Tue May 14 15:07:09 CEST 2013
One thing that has always puzzled me in these discussions is this fascination with *NATIVE* implementations. Why *native*? What is it with *native* that makes people want it? Is it the speed? Or is it the special syntax? Or what? Why care HOW things are done just as long as it fulfils my requirements. When I want a fast dictionary then FAST is the requirement, same with ORDERED or BAGS or ... . How it is done I don't care. If a special syntax is helpful then great, it is the syntax I am after. People complain that you need a special data type or else you can get them mixed up. I don't buy that. I work with lists, tuples, proplists, orddicts, dicts, gb_trees, records, etc together in one application and one problem I don't have is getting them mixed up. I see it as a solution to a problem which is at worst only very small.
Michael, please don't the idea that I am coming down on you specifically here. I am not. You just had the misfortune to mention this near the top where I could easily see it. And it is something I have been pondering about for a long time. It is one of the classic complaints about Erlang (after ;, if, variables, ...), why isn't there a built-in map type.
One of the ideas behind dicts/orddicts was to provide a standardised API which would allow you to choose and easily change which implementation you need/want. Unfortunately we never wrote this down anywhere and only two different versions exist (though I have a ttdict based on 2-3 trees if anyone needs a sorted tree, very fast too). While this forced you to think it would give you lots of options. One of the bad things of having a built-in type is that you don't have think, but you won't always get the most suitable. And seriously thinking about your data structures is always a Good Thing.
Sorry for the rant here.
What *I* would like is:
- A dynamic record-like alternative which I call rr (Robert's records) to avoid getting into a discussion about what frames are/aren't.
- A really fast dict implementation. I don't care how it's done but speed is the main requirement. If it represented as a built-in type or a tree of tuples/lists I don't care, just as long as it is fast.
Loïc you and I can meet at dawn like gentlemen to discuss special syntax or not. Swords or pistols? :-)
----- Original Message -----
> From: "Michael Truog" <mjtruog@REDACTED>
> I am a bit disturbed by the concern over Frames. Since I started
> using Erlang I have always wanted native, efficient dictionary
> functionality as an actual type within the language (not just a dict
> module, despite the fact dict has one of the best possible
> implementations within native Erlang source code). It is a major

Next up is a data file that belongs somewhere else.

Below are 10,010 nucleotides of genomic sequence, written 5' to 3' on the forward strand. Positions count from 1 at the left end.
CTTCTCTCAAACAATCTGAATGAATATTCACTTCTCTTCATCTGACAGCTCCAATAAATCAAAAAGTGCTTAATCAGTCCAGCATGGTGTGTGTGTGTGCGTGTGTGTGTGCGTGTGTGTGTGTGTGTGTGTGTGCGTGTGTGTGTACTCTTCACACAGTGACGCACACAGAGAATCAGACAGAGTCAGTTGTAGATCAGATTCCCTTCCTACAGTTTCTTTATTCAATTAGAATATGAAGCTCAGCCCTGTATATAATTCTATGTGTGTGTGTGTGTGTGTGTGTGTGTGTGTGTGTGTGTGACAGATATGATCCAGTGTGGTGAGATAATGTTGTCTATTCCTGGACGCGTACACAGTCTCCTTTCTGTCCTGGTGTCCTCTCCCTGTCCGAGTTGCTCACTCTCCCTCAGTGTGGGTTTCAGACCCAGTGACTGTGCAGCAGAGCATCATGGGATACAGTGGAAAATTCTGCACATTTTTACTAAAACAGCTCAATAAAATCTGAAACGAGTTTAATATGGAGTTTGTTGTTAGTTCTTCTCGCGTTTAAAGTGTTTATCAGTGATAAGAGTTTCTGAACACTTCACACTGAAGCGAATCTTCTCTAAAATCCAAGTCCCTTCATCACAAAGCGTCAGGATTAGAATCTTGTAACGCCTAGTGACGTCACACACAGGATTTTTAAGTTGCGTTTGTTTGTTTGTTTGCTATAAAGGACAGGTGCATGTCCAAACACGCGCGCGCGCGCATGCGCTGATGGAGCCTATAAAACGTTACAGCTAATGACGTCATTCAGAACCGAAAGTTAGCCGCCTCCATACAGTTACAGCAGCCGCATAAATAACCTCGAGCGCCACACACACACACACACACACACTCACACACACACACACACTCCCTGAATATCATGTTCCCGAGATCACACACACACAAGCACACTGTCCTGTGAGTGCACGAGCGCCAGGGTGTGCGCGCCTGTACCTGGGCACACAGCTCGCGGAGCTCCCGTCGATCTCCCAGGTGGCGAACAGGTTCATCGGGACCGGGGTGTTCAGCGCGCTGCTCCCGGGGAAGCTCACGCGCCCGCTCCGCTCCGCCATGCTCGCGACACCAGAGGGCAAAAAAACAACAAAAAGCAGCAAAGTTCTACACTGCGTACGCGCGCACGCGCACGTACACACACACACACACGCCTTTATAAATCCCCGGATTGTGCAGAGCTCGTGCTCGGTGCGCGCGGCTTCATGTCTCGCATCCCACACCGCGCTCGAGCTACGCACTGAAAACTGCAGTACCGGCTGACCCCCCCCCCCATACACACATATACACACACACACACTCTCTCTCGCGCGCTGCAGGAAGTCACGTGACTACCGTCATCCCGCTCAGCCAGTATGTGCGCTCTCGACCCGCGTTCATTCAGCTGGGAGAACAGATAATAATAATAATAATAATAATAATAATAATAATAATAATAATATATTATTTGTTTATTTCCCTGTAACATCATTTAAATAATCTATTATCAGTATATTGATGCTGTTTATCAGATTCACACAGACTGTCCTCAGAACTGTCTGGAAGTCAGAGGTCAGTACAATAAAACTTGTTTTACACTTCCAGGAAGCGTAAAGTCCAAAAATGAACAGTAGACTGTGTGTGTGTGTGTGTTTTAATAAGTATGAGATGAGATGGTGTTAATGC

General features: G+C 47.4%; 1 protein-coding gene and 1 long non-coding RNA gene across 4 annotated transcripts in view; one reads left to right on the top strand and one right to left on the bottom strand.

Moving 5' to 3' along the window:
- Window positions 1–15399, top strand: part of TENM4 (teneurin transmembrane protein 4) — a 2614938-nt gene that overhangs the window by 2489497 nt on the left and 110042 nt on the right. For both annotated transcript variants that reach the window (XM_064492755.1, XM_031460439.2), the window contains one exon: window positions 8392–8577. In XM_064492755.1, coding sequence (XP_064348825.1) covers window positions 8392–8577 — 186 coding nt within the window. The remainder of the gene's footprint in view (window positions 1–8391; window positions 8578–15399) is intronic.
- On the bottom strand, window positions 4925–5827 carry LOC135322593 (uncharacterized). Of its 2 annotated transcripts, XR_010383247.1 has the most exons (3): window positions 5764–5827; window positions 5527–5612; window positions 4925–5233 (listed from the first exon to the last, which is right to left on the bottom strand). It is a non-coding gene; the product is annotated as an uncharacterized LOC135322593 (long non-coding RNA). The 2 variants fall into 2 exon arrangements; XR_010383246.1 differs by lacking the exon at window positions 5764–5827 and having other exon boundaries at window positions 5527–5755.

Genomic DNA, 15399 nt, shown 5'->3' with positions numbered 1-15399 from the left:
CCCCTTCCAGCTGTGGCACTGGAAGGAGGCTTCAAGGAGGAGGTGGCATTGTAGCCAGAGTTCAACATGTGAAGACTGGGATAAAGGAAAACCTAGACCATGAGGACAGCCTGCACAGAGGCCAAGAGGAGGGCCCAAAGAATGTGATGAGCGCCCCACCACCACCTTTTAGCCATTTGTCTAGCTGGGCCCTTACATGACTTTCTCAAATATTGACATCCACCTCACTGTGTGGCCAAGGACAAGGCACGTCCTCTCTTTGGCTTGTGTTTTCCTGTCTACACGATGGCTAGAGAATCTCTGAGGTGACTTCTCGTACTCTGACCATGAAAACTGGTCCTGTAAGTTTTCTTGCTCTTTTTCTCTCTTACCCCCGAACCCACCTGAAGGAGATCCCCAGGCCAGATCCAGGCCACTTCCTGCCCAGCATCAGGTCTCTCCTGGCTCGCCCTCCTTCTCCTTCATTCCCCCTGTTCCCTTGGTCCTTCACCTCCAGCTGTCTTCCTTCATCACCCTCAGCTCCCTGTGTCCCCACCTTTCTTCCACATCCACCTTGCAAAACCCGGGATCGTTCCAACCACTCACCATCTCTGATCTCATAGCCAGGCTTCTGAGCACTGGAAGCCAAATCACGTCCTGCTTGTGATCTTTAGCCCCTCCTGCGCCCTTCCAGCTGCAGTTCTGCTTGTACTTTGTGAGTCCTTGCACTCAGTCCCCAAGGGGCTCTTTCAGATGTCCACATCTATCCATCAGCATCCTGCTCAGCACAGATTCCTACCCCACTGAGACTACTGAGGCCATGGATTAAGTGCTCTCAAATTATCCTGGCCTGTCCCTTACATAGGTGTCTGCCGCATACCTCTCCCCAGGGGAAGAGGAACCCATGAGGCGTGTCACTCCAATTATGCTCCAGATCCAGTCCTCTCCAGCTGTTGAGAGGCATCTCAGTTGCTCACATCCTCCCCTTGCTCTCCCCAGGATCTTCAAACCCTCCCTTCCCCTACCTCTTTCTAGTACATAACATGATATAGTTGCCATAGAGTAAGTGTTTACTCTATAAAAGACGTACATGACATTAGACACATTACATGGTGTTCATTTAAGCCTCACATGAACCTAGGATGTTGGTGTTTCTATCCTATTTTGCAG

> disappointment coming to the Erlang language, being given the
> process dictionary, and then being told that you should never use
> it, since it is dirty mutable state that ruins our pure referential
> transparency.. So, the native dictionary type, Maps, seems long
> (long) overdue when Erlang is compared with newer languages like
> Python, Ruby., Perl and Java.
> Having a newer and better type of records named Frames seems like an
> opportunity to take something decent and make it slower (though I
> understand the extreme effort and attention to make performance
> close). The argument is hopefully not: "But wait, we have neat
> syntax which allows us to make neat examples, and they might be
> useful.... and now everyone should use Frames in their code instead
> of records", since that seems least desirable. I think it should be
> hard to make something more efficient than a simple array index
> lookup, which seems to be the basic idea behind a tuple (with the
> record syntactic sugar). I don't necessarily care about the records
> syntax being this preprocessor trick since that is made clear within
> the documentation. I think the idea that Frames provide a record
> alternative relies on the benefits of Frames, which appear too
> minimal because they seem to be focusing on improving the type
> system, more than extending functionality (so the concern looks
> more academic than pragmatic). One of the basic benefits of Frames
> that has been mentioned is that the type can be used explicitly for
> external data, however an external API could easily wrap the
> creation of an atom and tuple, so that justification of Frames
> doesn't feel very compelling (though the Frame type would make a
> record/tuple object more naturally a C struct-like type within
> I understand often performance is not a concern, but I can't help but
> think it should always be the most important concern for compiler
> writers and VM writers (at the very least, not to mention the
> database writers, the message bus writers, and the algorithm library
> writers), which is why I believe it carries so much importance to
> the decision of the implementation of Maps or Frames. So, I am very
> happy with the pursuit of the Map type, while the pursuit of the
> Frame type seems inappropriate (in the sense of a feature triage).
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